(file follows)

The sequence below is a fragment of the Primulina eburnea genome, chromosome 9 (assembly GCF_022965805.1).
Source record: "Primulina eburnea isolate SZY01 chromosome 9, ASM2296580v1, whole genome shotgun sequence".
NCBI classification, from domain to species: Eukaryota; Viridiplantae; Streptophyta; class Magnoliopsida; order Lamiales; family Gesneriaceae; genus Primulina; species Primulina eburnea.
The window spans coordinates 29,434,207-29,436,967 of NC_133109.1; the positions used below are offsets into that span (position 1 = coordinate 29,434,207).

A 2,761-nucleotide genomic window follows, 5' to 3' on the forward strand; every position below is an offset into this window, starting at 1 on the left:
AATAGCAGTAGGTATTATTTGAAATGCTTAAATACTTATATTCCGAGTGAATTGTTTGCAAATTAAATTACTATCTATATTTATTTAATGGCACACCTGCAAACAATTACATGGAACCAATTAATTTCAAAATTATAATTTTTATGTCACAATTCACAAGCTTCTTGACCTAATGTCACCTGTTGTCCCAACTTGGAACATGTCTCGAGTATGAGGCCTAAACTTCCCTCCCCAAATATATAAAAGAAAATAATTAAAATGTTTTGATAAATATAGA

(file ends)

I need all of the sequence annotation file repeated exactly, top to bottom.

The sequence below is a fragment of the Primulina eburnea genome, chromosome 9 (assembly GCF_022965805.1).
Source record: "Primulina eburnea isolate SZY01 chromosome 9, ASM2296580v1, whole genome shotgun sequence".
NCBI classification, from domain to species: Eukaryota; Viridiplantae; Streptophyta; class Magnoliopsida; order Lamiales; family Gesneriaceae; genus Primulina; species Primulina eburnea.
The window spans coordinates 29,434,207-29,436,967 of NC_133109.1; the positions used below are offsets into that span (position 1 = coordinate 29,434,207).

A 2,761-nucleotide genomic window follows, 5' to 3' on the forward strand; every position below is an offset into this window, starting at 1 on the left:
AATAGCAGTAGGTATTATTTGAAATGCTTAAATACTTATATTCCGAGTGAATTGTTTGCAAATTAAATTACTATCTATATTTATTTAATGGCACACCTGCAAACAATTACATGGAACCAATTAATTTCAAAATTATAATTTTTATGTCACAATTCACAAGCTTCTTGACCTAATGTCACCTGTTGTCCCAACTTGGAACATGTCTCGAGTATGAGGCCTAAACTTCCCTCCCCAAATATATAAAAGAAAATAATTAAAATGTTTTGATAAATATAGA